A Father’s Day

By Lyle Hill

Sitting next to a warm fire sipping a cup of chamomile tea, I looked out the window and was a bit surprised at how bad the weather had gotten. The gentle snowfall that had started just an hour earlier now looked more like a blizzard. Winters in Chicago can be incredibly harsh and unpredictable. The scene outside caused me to shiver and I reacted by getting up to move closer to the fire. As I did so, the cell phone on the table next to me began to ring. The caller ID notified me that it was a call from my son, Patrick. I answered it just as the second ring began.

“Hey Pat, what’s going on?” I offered up as my greeting.

“Just living the dream, Dad, and where are you and what are you doing?”

I know my son pretty well. At 3:00 on a Friday afternoon, he’s in business mode. He’ll switch gears in a couple of hours, but the tone of his voice and the time of the day let me know this was a serious call. I also knew that he and most of his crew had been working six to seven days a week and were struggling to keep up as work was coming in faster than they could produce it.

“I’m reading the newspaper in front of a warm fire and sipping some tea. What do you need?”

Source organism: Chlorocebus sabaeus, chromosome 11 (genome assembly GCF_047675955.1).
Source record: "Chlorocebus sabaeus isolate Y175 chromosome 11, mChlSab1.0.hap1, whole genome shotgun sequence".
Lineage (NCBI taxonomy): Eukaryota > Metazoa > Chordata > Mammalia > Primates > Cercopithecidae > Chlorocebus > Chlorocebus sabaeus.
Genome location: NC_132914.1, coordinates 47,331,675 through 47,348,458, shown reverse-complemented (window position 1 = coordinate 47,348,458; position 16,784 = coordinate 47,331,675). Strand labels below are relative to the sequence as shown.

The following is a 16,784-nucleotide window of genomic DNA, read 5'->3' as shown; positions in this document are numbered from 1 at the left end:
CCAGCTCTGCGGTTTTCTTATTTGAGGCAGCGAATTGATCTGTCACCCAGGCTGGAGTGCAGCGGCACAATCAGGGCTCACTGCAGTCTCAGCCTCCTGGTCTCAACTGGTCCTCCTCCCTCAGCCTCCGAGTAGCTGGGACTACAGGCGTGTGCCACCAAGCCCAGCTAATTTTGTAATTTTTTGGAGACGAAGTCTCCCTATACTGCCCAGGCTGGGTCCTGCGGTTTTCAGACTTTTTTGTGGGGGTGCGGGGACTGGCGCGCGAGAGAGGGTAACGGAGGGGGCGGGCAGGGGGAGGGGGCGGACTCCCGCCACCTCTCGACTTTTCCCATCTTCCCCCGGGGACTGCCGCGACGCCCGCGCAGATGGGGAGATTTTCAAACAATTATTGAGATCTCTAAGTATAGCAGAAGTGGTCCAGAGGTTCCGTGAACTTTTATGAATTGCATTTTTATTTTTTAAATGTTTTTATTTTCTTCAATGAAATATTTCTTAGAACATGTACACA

“I need your help, Dad. I’m in a bit of a bind.”

Patrick is the youngest of my three incredibly wonderful children. My wife and their mother, Sandi, gets the credit for how they turned out. She did a great job.

“Okay, Pat. What do you need me to do?”

“I need you to get dressed in some warm clothes and shoes and get over to the shop as soon as you can. You gotta help me do a job. I’ve got a piece of glass that has to be installed today and it’s too big for one guy and especially so in this wind. The weather has really messed up traffic and the crews are having a hard time getting back to the shop. I promised the customer I’d have this thing installed by 5:00 today. It’s the last weekend before the holiday and they’re pushing me hard to get this thing in. It’s the opening next to their main entrance and it has a board up in it.”

“I’ll be there in 15 minutes, Pat.”

Patrick, like his older sisters Amy and Beth, doesn’t like to ask for help. All three of them run businesses and take some amount of pride in their independence and self-reliance.

A father could not ask for better kids. Among the three of them they’ve given us nine grandchildren and are an incredibly fun bunch to say the least.

“And Dad,” Pat began after I had told him I was coming, “can you bring your
own suction cup?”

About ten years ago, at a Glass Expo show, I dropped one of my business cards into a glass bowl. One such card was to be pulled from the bowl and the show attendee whose name was on it would win a Wood’s 8-inch vacuum suction cup. To my surprise, my card was pulled. It is the only thing I have ever won in my life. I have entered at least 200 such contests over the years and had never won anything before or after. That cup has been in my car’s trunk ever since. I’m going to guess it has been used maybe 25 times since that event. Other than sliced bread and the polio vaccine, few things can compare to an 8-inch Wood’s vacuum suction cup.